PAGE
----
“It is all so silly anyway, all the way through. Ringo’s story was funny, you know. We were talking about school once and he said that he had been in hospital so much, that when he want back to school he had to get a note, an official note, to say that he had left and come back from hospital and the school said to him: ‘you never went to this school’ and he said: ‘yes, I did. I’ve just been in hospital a lot.’ Then, he said, a couple of years later, they were saying, proudly, ‘This was Ringo’s desk. The great man sat here.’ Madness. There was always plenty of that.” – George Harrison
“I don’t want to be one of those people meeting around the Messerschmitts and the Spitfires reliving World War II” – John Lennon
Just so there’s no mistake: I have been a serious Beatles fan for forty years. I own, at a guess, over thirty Beatle recordings on vinyl albums, 45-RPM singles, cassettes, and CDs; a similar number of Beatle-related publications, including Philip Norman’s Shout!, Ian MacDonald’s Revolution In the Head, Roy Carr and Tony Tyler’s The Beatles: The Illustrated Record, and George Harrison’s I Me Mine; the first concert I ever saw was Beatlemania; I routinely play a wide selection of Beatles songs on my guitars (lately I’m into “I’ll Follow the Sun,” “She’s a Woman,” and “Because”); virtually every one of my nine published books makes some reference to the Beatles, and Out of Our Heads: Rock ‘n’ Roll Before the Drugs Wore Off is particularly focused on their influence; I have walked across Abbey Road and spent a few hours wandering the streets of Liverpool. I have even met an ex-Beatle and got a signed photograph from him (it was Pete Best, but still). So when I call time on the Beatles, as performers and as products, I am not kidding around. I am more of a Beatlemaniac than most casual listeners, but I have my limit, and the recent three-part Get Back series has exceeded it.
Let It Be, the 1970 album and film project from which Get Back is sourced, contains some great songs and moving scenes. Shouldn’t that be enough? Apparently not, since, like so many other artifacts of Baby Boom entertainment, the raw materials that made the originals can be endlessly, profitably recycled as reboots, remasters, and Special Editions. The tapes and the footage have always been there; the market for every last demo track and deleted scene from classic records and movies justifies digging them up and putting them out at least as much as any artistic value. Enthusiasts often tout the significance of bringing the forgotten outtakes to light, invoking comparisons to a rediscovered first draft of Moby-Dick or an unfinished Beethoven symphony. Yet it’s hard not to sense the purely commercial motivations behind reissuing copyrighted works from the 1960s and 70s – yes, even works by the Beatles – that aren’t there with reissued literature or music from the Nineteenth Century. The older finds can be considered as a sort of archaeology, but the latest output veers perilously close to advertising.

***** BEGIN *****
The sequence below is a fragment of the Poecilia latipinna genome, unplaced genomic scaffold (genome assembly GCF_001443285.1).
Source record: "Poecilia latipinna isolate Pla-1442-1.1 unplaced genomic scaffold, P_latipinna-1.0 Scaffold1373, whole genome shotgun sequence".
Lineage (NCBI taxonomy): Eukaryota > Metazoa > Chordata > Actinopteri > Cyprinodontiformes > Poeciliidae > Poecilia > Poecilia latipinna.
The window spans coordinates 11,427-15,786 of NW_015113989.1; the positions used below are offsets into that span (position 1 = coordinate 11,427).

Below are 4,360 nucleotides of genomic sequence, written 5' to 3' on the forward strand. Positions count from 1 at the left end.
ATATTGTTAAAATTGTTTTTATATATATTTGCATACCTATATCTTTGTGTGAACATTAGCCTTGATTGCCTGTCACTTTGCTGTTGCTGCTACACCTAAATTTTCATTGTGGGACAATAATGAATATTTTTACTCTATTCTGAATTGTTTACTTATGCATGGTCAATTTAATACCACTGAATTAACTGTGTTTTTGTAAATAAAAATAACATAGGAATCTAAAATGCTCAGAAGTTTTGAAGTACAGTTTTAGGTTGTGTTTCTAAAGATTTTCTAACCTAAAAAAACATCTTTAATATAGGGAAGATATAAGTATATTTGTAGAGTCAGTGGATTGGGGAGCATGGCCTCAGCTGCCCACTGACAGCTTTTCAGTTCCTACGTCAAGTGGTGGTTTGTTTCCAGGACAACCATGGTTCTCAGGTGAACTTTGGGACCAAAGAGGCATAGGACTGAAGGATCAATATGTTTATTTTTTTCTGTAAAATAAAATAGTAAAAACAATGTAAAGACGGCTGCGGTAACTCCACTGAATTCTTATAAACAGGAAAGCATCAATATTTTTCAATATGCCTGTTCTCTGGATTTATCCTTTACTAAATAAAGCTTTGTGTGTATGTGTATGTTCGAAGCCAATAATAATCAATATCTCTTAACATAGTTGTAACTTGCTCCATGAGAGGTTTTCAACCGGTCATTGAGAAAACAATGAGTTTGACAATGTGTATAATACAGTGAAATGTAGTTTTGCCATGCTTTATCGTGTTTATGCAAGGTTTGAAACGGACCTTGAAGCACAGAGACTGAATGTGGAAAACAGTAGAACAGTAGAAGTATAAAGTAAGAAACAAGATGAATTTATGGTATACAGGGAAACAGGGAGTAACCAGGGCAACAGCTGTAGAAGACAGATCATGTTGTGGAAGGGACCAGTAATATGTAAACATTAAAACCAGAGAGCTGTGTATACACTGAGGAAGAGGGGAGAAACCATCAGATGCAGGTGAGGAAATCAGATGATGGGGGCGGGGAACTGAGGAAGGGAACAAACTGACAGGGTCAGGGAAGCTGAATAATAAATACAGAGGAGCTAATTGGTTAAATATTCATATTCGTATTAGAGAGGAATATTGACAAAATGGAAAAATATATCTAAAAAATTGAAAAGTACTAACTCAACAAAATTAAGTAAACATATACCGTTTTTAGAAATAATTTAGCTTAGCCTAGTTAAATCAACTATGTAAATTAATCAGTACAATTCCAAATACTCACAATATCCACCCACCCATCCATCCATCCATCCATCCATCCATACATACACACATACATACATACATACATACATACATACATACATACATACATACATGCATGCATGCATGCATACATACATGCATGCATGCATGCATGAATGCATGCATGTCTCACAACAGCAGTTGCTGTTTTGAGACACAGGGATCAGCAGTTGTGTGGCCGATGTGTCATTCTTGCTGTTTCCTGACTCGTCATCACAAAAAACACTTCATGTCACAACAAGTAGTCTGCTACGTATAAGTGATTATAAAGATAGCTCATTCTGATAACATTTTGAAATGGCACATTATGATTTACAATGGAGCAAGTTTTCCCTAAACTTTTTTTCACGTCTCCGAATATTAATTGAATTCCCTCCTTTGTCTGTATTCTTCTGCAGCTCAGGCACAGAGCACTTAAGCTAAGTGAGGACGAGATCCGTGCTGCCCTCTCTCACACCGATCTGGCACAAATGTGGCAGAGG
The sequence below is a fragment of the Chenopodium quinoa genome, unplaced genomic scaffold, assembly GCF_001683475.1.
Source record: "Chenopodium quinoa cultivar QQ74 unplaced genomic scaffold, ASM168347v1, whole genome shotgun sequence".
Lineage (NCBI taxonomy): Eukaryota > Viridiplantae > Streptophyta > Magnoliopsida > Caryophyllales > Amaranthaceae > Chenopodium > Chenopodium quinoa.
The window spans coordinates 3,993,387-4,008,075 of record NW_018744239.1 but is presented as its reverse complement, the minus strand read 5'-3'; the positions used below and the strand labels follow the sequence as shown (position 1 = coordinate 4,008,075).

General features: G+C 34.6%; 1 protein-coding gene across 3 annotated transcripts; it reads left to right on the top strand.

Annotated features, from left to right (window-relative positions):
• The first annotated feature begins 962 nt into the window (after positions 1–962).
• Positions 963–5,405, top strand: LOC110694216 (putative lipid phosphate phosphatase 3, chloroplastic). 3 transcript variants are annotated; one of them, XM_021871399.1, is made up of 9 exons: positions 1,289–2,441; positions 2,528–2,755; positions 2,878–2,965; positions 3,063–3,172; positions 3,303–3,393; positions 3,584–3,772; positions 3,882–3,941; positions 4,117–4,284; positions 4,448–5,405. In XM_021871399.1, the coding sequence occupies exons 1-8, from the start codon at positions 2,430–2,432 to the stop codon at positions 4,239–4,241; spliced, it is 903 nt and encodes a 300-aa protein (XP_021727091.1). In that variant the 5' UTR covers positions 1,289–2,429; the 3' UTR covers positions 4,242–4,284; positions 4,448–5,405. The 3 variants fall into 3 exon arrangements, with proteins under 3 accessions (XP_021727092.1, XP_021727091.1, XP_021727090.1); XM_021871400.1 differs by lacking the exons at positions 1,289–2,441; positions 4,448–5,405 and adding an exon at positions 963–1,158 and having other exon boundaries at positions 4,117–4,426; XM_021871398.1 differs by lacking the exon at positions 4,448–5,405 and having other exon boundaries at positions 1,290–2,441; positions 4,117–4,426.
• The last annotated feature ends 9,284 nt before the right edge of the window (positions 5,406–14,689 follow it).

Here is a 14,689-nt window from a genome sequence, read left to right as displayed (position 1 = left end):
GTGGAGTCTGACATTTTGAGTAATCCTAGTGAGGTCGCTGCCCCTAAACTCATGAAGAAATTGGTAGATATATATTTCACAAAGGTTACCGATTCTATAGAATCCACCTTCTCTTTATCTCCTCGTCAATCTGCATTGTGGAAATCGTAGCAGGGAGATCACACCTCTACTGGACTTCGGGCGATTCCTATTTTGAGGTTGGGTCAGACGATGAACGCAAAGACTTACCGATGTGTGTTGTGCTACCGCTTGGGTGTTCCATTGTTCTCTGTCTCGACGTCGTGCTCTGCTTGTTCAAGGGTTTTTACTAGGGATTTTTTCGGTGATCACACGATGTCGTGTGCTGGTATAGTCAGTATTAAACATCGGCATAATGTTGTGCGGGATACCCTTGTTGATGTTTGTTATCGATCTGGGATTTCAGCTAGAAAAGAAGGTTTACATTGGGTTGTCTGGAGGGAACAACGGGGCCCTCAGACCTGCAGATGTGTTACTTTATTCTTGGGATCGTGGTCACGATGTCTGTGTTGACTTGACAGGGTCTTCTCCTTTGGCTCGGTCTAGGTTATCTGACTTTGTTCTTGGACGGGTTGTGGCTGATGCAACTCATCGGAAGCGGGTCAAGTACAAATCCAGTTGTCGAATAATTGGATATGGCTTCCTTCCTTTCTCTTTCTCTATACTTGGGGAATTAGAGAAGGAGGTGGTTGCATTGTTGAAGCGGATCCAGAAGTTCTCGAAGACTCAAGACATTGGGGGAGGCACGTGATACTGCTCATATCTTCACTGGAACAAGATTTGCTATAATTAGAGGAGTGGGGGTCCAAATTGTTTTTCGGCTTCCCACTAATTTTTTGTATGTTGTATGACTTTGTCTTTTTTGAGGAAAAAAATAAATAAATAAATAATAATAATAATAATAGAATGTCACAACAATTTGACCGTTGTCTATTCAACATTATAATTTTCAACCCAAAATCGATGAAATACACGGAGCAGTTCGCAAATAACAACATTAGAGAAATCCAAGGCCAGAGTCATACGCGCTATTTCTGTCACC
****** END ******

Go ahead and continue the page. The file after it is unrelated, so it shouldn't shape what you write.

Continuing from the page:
Admittedly, I have purchased and enjoyed many Beatles collections released after the act disbanded: the great 1962-66 and 1967-70 compilations from 1973 (the “Red” and “Blue” sets), the Hollywood Bowl live album from 1977, Love Songs from the same year, and several others. These too, presumably, both enhanced the growing Beatles legend and then capitalized on it. The 1995-96 issue of the Anthology DVD, CD, and print archives was a huge media-slash-merchandising event which I eagerly bought into, although I never scooped up the Beatles Rockband gaming system when it was launched with much fanfare in 2009 (I can play their music on real instruments, thank you very much). All of these, though – and certainly Get Back today – have ultimately diluted the Beatles’ legacy by making it difficult to distinguish their core achievement from its subsequent exploitation. Many other pop canons have likewise suffered from this kind of curatorial overexposure: think of how numerous sequels and spinoffs, despite or because of the massive publicity attending them, somehow make Star Wars seem less special than it first did in 1977. How will future generations appreciate that the Beatles were a talented rock ‘n’ roll band before they became a permanent commemoration?
An integral part of the Beatles’ appeal was their nonchalant attitude towards their own success, and towards fame and show business generally. Other entertainers were politely modest; the Beatles were charmingly irreverent. They were conscientious about their music, but they always dissuaded fans and critics from reading too much into it and they didn’t expect to see their slightest gestures mythologized the way they’ve been. The Beatles of 1969 would be the first to debunk what the Beatles have become in 2022. I have written previously that though today’s junk may be tomorrow’s treasure, accelerating the transition with reverent and heavily hyped upgrades (while reaping a big payoff) will ultimately hasten the decay of treasure back into junk. In a culture where any organic connection between artist and audience inevitably becomes a formula to be milked, it’s a shame that the historic connection the Beatles made with the world is now subject to the same imperative. Which is why I won’t Get Back: I don’t need to binge-watch yet more exhumed, exhaustive coverage on a streaming service to affirm a private response that was long ago imprinted on my soul. It’s a love that lasts forever, it’s a love that has no past.